The wrong questions

We’re asking all the wrong questions about the shooting last week at a Michigan high school that killed four students and injured seven, some critically:

Here’s the right question: Why can just about any American adolescent get his hands on a 9-millimeter semiautomatic pistol? Furthermore, why do we no longer even think this question is worth asking?

Why did he do it? It’s natural to wonder, but it really doesn’t matter. It’s not like understanding the warped psychology of one school shooter will help us stop the next one. There are 60 million K-12 students in this country; no one should be surprised that a few are capable of horrific actions.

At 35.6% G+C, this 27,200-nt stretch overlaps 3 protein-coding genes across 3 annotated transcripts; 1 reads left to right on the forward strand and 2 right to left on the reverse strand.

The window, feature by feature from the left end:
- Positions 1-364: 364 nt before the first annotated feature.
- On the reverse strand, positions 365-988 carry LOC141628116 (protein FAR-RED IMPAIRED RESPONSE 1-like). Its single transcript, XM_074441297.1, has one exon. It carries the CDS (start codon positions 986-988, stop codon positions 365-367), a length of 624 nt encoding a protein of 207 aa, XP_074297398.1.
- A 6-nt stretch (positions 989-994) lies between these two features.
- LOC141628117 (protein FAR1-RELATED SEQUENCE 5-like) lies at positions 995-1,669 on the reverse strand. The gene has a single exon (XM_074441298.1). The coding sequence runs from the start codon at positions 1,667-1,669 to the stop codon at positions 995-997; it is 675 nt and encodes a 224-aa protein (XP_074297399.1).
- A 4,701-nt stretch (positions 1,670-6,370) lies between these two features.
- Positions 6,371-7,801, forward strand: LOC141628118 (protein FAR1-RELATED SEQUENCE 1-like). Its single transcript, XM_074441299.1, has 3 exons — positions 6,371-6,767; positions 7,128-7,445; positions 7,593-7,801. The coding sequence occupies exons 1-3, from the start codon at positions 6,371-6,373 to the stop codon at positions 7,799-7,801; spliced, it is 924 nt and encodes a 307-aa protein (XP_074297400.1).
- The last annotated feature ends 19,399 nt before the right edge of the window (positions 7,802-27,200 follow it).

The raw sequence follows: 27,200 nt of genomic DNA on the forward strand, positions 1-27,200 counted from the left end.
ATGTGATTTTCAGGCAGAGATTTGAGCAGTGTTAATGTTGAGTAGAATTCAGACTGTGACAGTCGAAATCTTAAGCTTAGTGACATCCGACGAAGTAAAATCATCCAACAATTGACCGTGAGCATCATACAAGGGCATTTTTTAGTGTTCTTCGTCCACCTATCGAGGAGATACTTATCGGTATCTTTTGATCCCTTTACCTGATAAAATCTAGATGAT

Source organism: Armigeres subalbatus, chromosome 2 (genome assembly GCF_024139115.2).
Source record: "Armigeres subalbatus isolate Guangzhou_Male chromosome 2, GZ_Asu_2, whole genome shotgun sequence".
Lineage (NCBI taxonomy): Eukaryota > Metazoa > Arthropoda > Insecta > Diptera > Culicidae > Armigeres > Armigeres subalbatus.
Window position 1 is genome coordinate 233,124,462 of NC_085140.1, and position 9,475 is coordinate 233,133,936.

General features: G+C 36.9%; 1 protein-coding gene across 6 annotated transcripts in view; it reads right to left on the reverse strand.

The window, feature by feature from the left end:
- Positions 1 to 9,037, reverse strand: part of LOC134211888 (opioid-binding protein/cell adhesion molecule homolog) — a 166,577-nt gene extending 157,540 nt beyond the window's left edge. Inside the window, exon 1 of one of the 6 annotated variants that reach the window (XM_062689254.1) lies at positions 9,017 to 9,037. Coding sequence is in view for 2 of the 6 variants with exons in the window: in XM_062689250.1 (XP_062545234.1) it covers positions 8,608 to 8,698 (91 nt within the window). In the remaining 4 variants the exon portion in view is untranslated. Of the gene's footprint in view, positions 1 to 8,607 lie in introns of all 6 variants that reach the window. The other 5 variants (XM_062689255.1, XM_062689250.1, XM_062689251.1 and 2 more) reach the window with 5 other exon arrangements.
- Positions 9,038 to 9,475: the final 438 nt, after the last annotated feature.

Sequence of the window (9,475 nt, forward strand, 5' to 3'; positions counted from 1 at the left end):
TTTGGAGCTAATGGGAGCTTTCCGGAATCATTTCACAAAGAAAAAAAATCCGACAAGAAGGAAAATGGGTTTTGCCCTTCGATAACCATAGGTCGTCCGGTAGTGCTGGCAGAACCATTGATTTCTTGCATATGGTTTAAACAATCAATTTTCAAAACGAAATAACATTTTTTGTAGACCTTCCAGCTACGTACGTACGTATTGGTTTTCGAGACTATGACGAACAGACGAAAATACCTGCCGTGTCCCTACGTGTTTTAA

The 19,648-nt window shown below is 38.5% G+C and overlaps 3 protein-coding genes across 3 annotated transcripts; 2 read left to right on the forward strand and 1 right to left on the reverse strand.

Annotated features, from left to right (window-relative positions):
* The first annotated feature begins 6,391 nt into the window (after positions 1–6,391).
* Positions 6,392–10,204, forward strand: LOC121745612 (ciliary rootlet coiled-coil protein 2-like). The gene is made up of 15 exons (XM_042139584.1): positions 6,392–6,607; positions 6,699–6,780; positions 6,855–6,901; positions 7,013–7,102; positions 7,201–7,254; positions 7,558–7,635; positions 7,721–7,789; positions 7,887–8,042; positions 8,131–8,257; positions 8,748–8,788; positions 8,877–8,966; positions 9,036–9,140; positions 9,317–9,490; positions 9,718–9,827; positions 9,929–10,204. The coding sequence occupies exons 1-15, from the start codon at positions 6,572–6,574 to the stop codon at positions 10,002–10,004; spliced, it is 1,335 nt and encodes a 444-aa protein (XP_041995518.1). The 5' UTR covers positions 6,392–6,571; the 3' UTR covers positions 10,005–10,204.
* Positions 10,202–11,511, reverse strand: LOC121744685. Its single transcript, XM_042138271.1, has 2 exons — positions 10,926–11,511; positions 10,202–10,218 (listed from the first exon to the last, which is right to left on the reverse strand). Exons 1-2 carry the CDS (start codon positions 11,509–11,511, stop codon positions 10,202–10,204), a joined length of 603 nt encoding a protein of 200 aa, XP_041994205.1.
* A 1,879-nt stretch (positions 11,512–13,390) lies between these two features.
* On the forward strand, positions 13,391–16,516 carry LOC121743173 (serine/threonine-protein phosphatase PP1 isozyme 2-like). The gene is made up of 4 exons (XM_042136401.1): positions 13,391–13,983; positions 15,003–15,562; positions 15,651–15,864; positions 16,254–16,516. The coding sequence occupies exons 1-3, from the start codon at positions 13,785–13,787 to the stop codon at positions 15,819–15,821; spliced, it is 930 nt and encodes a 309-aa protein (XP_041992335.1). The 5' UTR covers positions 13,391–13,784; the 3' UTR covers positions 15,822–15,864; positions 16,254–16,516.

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School board was right to reject metal detectors

The Monroe County Community School Corp. board in Bloomington, Indiana, deserves a ton of credit for its brave and correct decision to reject an offer of free metal detectors from the state.

In the midst of a panic over school shootings, including the shooting of a teacher and student last spring at a Noblesville middle school, nearly every school district in Indiana jumped at Gov. Eric Holcomb’s offer of free metal detectors. The MCCSC board said no, and for good reasons.

“I think that just the fact that we have these, whether or not we ever use them, diminishes the good feelings our parents and our kids have in our schools,” board member Jeannine Butler said.

That’s exactly right. Parents and students want schools to be safe, but they also want them to be warm, welcoming places, not “hardened” targets that resemble prisons or detention centers. What message does it send if a school acts as if everyone who enters the door is a potential killer?

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